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Thread: R60/2 vs R69/2

  1. #1
    Nado67
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    R60/2 vs R69/2

    I am a new BMW owner with having just bought a 1978 R100s and 1975 R90/6 on EBay. I am working in Iraq and always liked the looks of a BMW. Having an airhead doesn't appear that much different from the old aircooled VWs that got through college. I'll get my first chance on riding a BMW when I get home in Jan for R&R.

    My question is what is the difference between the R60/2 and R69/2? There appears to be a production overlap. I have done some reviewing on-line of technical information, but nothing jumps out as different.

    Both models are drawing high resell value on EBay.

    Thanks,

    Dave

  2. #2
    Administrator 20774's Avatar
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    There's no R69/2. There was an early R69 (and rarer) and then the R69S. The difference between the R60/2 and R69S is really a matter of performance, with the R69S being somewhat more sporty. I think it got high compression pistons and has the vibration damper on the front of the engine...I don't think the R60/2 got one. The R60/2 might be geared better for pulling a sidecar and some would say it's better as a daily runner, although I'm sure they're both OK in that department. I've got a late production R69S. The nice thing about the late models (say mid 1968 and on) is that all of the mods along the way were incorporated in the bike. There was a period in the mid 60's or so where there was a spate of "butter heads", somewhat soft material and the spark plug insert tended to pull out. This affected a number of models. The best heads are the ones that are referred to as "LK" heads.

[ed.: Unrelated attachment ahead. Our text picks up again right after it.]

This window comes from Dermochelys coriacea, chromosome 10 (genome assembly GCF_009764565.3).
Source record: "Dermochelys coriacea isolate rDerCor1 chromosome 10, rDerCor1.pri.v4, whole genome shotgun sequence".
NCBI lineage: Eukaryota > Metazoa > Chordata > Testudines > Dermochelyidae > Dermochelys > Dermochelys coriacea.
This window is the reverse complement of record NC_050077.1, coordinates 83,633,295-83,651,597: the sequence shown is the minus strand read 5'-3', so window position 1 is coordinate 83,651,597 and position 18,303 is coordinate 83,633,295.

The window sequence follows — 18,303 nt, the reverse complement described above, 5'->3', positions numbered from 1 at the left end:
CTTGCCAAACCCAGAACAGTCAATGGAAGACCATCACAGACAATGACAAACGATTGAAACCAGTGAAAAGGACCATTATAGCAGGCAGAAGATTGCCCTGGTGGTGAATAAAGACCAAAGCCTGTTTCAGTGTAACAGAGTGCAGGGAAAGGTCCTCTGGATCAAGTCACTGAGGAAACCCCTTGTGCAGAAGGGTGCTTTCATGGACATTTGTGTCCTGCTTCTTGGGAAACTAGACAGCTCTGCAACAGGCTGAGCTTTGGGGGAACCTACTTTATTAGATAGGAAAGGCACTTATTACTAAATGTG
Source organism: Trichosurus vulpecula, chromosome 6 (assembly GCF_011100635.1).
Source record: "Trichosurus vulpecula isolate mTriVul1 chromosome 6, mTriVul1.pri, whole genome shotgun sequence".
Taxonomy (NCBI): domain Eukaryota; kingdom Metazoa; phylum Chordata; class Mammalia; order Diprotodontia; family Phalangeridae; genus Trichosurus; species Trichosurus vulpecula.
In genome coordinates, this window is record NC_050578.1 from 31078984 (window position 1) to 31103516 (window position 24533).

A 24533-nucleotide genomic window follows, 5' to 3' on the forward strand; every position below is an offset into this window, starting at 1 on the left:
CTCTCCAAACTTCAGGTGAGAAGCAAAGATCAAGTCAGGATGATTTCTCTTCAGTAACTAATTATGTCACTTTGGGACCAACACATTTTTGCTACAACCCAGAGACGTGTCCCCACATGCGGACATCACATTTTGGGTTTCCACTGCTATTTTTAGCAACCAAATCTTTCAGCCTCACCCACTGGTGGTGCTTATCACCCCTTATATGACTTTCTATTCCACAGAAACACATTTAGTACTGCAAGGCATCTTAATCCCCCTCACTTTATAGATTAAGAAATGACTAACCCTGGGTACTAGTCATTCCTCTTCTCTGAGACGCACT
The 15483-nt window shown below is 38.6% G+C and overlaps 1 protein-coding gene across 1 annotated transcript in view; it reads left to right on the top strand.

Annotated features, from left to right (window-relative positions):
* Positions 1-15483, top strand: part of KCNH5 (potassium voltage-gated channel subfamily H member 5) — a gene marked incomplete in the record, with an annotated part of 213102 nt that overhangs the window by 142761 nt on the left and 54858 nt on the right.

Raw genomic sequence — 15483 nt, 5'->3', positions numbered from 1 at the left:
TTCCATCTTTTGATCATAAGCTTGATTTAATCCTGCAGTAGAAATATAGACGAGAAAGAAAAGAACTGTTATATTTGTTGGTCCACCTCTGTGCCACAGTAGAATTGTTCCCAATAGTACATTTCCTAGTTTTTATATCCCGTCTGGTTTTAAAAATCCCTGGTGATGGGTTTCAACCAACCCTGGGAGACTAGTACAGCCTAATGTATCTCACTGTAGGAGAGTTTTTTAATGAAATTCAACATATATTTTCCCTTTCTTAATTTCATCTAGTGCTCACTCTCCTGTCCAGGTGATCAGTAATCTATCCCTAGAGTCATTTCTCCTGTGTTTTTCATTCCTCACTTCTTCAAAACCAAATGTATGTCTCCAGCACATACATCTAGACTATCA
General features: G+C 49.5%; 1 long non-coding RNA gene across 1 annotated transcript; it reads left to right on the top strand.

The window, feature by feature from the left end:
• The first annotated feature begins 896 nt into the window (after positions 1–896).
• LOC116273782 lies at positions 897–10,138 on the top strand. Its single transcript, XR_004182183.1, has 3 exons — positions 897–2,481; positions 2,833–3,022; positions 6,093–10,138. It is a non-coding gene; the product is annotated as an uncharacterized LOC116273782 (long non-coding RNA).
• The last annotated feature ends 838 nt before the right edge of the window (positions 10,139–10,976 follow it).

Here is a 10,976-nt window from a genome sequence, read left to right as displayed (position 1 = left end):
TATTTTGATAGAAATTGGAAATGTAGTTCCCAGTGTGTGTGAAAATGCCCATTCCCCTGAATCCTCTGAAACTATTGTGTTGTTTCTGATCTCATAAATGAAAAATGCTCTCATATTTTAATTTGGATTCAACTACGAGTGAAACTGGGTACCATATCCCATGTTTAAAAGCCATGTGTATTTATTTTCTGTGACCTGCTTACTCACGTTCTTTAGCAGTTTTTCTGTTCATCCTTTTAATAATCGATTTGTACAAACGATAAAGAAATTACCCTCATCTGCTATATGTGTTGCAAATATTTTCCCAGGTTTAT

One thing you'll have to deal with on the pre 1970 models is getting the oil slingers cleaned every 30000 miles or so. The bikes do not have an oil filter and use rotating discs on the crankshaft as a means to filter out large particulates. If the slingers get full, potential engine damage will result. The only way to check or clean the slingers is to remove the crankshaft from the engine. That's a winter project for me this year. People do it themselves but I don't feel comfortable doing it. I figure I'm going to have it done this once because I'll probably never put another 30000 miles on the bike.

    I'm sure others will chime in and correct me where I might have erred. There's an out-of-print book by Roland Slabon that provides a detailed breakdown on all of the models from 1950-1969. I thought the book was worth it...if you can find it.

    Kurt in S.A.

  3. #3
    Administrator 20774's Avatar
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    I tracked this down...might want to read through some of these posts...

    http://www.boxerworks.com/phorum/rea...&i=6735&t=6735

    Kurt in S.A.

  4. #4
    Cannonball Rider #52 darrylri's Avatar
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    Kurt has it right. The R69 (1955-1960) and especially the R69S (1960-1969) were sport models. The R69S produced 42hp, while the R60/2 produced only 30 hp (but more torque). The R60 was intended to do sidecar duty.

    Other than the motor, the only differences between an R60 (and an R50, also)and an R69S are the final drive ratio, the possibility of a sidecar transmission (with different gear ratios), and the steering damper (the R60 had a friction damper, the R69S had a hydraulic damper, and that knob has a red dot on it).

    In 1968, BMW introduced the "US" models, basically the same bikes but with telescopic forks that would be standard on the /5 bikes in 1970, instead of the Earles forks that had been in use. Both were available in '68 and '69.

    You can read about slingers on my web site, and I run the slash2 Yahoo mailing list, where you can find out nearly anything you might want to know about these bikes.
    --Darryl Richman, forum liaison
    http://darryl.crafty-fox.com

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